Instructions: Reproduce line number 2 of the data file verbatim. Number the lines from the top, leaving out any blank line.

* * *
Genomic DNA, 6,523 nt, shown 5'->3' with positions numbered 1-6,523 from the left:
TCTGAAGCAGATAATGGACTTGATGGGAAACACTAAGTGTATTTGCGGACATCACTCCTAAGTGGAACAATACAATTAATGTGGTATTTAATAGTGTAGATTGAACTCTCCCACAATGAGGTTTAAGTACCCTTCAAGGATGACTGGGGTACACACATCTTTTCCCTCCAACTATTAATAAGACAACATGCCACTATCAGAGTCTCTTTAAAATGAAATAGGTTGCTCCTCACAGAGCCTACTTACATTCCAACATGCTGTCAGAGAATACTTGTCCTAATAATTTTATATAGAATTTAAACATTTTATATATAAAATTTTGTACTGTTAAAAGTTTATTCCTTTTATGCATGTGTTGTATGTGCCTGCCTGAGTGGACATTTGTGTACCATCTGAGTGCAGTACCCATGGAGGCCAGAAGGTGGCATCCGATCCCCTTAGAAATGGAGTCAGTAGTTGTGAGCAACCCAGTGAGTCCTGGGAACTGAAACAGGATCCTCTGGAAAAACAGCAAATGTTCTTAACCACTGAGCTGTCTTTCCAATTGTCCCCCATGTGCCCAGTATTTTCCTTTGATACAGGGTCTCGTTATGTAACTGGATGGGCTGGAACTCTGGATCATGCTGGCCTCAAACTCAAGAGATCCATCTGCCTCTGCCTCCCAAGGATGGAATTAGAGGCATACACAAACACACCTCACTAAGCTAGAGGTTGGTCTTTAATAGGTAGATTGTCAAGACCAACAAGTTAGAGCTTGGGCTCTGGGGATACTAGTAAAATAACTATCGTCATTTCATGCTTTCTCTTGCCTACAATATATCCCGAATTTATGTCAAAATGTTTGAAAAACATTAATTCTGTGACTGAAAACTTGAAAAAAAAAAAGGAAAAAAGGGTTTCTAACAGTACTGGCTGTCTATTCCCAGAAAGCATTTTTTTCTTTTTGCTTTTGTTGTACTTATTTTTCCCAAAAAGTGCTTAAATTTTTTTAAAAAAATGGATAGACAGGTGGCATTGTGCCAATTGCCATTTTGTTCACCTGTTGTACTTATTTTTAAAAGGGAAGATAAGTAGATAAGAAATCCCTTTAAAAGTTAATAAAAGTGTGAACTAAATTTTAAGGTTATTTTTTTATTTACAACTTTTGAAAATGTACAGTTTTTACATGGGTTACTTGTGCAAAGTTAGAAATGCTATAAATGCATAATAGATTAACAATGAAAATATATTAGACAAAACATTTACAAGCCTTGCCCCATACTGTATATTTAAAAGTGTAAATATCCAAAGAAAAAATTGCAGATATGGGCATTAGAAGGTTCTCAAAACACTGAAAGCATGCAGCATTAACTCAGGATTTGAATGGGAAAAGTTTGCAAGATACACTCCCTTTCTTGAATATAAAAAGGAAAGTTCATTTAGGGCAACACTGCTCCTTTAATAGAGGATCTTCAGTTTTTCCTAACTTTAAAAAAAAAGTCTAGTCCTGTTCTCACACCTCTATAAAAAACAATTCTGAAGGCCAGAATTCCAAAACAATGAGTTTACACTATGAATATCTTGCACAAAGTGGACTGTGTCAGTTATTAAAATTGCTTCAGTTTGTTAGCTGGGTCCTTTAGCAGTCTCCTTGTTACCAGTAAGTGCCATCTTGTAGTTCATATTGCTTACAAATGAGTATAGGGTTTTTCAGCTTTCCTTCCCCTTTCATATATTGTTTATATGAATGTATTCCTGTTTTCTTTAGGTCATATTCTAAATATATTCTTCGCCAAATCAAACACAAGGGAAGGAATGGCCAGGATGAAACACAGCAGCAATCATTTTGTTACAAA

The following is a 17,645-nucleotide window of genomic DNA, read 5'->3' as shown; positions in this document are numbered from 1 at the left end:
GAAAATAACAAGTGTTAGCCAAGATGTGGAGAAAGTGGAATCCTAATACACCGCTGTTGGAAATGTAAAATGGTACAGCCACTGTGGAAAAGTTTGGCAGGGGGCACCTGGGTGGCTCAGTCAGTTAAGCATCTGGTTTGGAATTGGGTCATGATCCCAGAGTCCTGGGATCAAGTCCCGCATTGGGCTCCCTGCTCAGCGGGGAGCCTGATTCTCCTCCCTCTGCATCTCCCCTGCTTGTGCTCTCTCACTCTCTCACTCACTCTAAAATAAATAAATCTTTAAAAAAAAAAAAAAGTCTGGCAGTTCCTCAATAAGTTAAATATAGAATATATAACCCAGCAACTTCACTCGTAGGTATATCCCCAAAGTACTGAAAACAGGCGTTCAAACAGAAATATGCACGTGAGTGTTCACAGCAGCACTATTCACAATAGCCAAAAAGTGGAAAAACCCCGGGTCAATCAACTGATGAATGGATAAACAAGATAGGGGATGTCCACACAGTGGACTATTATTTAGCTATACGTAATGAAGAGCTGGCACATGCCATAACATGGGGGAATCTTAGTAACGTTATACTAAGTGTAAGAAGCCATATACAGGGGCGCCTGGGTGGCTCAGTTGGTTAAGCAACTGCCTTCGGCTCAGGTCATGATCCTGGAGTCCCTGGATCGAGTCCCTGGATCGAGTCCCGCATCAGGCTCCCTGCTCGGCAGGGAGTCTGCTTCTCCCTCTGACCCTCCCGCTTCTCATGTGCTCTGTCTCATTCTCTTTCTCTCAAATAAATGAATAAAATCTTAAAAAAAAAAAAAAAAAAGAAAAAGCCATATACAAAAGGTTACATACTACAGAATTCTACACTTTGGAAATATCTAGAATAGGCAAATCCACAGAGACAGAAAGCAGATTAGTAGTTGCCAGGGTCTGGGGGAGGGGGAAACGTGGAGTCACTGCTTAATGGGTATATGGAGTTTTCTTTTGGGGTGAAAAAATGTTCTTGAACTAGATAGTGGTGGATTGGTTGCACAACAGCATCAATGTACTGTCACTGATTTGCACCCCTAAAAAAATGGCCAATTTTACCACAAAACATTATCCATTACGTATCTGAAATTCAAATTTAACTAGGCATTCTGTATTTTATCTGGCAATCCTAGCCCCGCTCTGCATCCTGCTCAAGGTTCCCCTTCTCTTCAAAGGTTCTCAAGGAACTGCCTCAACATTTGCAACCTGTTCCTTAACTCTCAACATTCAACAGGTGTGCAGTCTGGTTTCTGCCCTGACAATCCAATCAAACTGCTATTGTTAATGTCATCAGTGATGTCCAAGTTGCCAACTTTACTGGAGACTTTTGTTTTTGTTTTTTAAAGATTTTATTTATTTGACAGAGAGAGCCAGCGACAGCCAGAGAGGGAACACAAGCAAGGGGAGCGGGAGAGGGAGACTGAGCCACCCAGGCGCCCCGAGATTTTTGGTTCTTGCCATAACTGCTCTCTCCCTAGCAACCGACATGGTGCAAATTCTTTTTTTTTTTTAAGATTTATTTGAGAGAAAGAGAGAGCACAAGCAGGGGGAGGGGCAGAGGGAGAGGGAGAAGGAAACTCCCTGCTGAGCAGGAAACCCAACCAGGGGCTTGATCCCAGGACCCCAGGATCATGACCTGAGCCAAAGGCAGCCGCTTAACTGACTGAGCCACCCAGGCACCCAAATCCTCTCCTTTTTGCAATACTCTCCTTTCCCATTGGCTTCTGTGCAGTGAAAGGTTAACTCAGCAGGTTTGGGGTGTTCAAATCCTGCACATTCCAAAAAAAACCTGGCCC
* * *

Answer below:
TCTGAAGCAGATAATGGACTTGATGGGAAACACTAAGTGTATTTGCGGACATCACTCCTAAGTGGAACAATACAATTAATGTGGTATTTAATAGTGTAGATTGAACTCTCCCACAATGAGGTTTAAGTACCCTTCAAGGATGACTGGGGTACACACATCTTTTCCCTCCAACTATTAATAAGACAACATGCCACTATCAGAGTCTCTTTAAAATGAAATAGGTTGCTCCTCACAGAGCCTACTTACATTCCAACATGCTGTCAGAGAATACTTGTCCTAATAATTTTATATAGAATTTAAACATTTTATATATAAAATTTTGTACTGTTAAAAGTTTATTCCTTTTATGCATGTGTTGTATGTGCCTGCCTGAGTGGACATTTGTGTACCATCTGAGTGCAGTACCCATGGAGGCCAGAAGGTGGCATCCGATCCCCTTAGAAATGGAGTCAGTAGTTGTGAGCAACCCAGTGAGTCCTGGGAACTGAAACAGGATCCTCTGGAAAAACAGCAAATGTTCTTAACCACTGAGCTGTCTTTCCAATTGTCCCCCATGTGCCCAGTATTTTCCTTTGATACAGGGTCTCGTTATGTAACTGGATGGGCTGGAACTCTGGATCATGCTGGCCTCAAACTCAAGAGATCCATCTGCCTCTGCCTCCCAAGGATGGAATTAGAGGCATACACAAACACACCTCACTAAGCTAGAGGTTGGTCTTTAATAGGTAGATTGTCAAGACCAACAAGTTAGAGCTTGGGCTCTGGGGATACTAGTAAAATAACTATCGTCATTTCATGCTTTCTCTTGCCTACAATATATCCCGAATTTATGTCAAAATGTTTGAAAAACATTAATTCTGTGACTGAAAACTTGAAAAAAAAAAAGGAAAAAAGGGTTTCTAACAGTACTGGCTGTCTATTCCCAGAAAGCATTTTTTTCTTTTTGCTTTTGTTGTACTTATTTTTCCCAAAAAGTGCTTAAATTTTTTTAAAAAAATGGATAGACAGGTGGCATTGTGCCAATTGCCATTTTGTTCACCTGTTGTACTTATTTTTAAAAGGGAAGATAAGTAGATAAGAAATCCCTTTAAAAGTTAATAAAAGTGTGAACTAAATTTTAAGGTTATTTTTTTATTTACAACTTTTGAAAATGTACAGTTTTTACATGGGTTACTTGTGCAAAGTTAGAAATGCTATAAATGCATAATAGATTAACAATGAAAATATATTAGACAAAACATTTACAAGCCTTGCCCCATACTGTATATTTAAAAGTGTAAATATCCAAAGAAAAAATTGCAGATATGGGCATTAGAAGGTTCTCAAAACACTGAAAGCATGCAGCATTAACTCAGGATTTGAATGGGAAAAGTTTGCAAGATACACTCCCTTTCTTGAATATAAAAAGGAAAGTTCATTTAGGGCAACACTGCTCCTTTAATAGAGGATCTTCAGTTTTTCCTAACTTTAAAAAAAAAGTCTAGTCCTGTTCTCACACCTCTATAAAAAACAATTCTGAAGGCCAGAATTCCAAAACAATGAGTTTACACTATGAATATCTTGCACAAAGTGGACTGTGTCAGTTATTAAAATTGCTTCAGTTTGTTAGCTGGGTCCTTTAGCAGTCTCCTTGTTACCAGTAAGTGCCATCTTGTAGTTCATATTGCTTACAAATGAGTATAGGGTTTTTCAGCTTTCCTTCCCCTTTCATATATTGTTTATATGAATGTATTCCTGTTTTCTTTAGGTCATATTCTAAATATATTCTTCGCCAAATCAAACACAAGGGAAGGAATGGCCAGGATGAAACACAGCAGCAATCATTTTGTTACAAA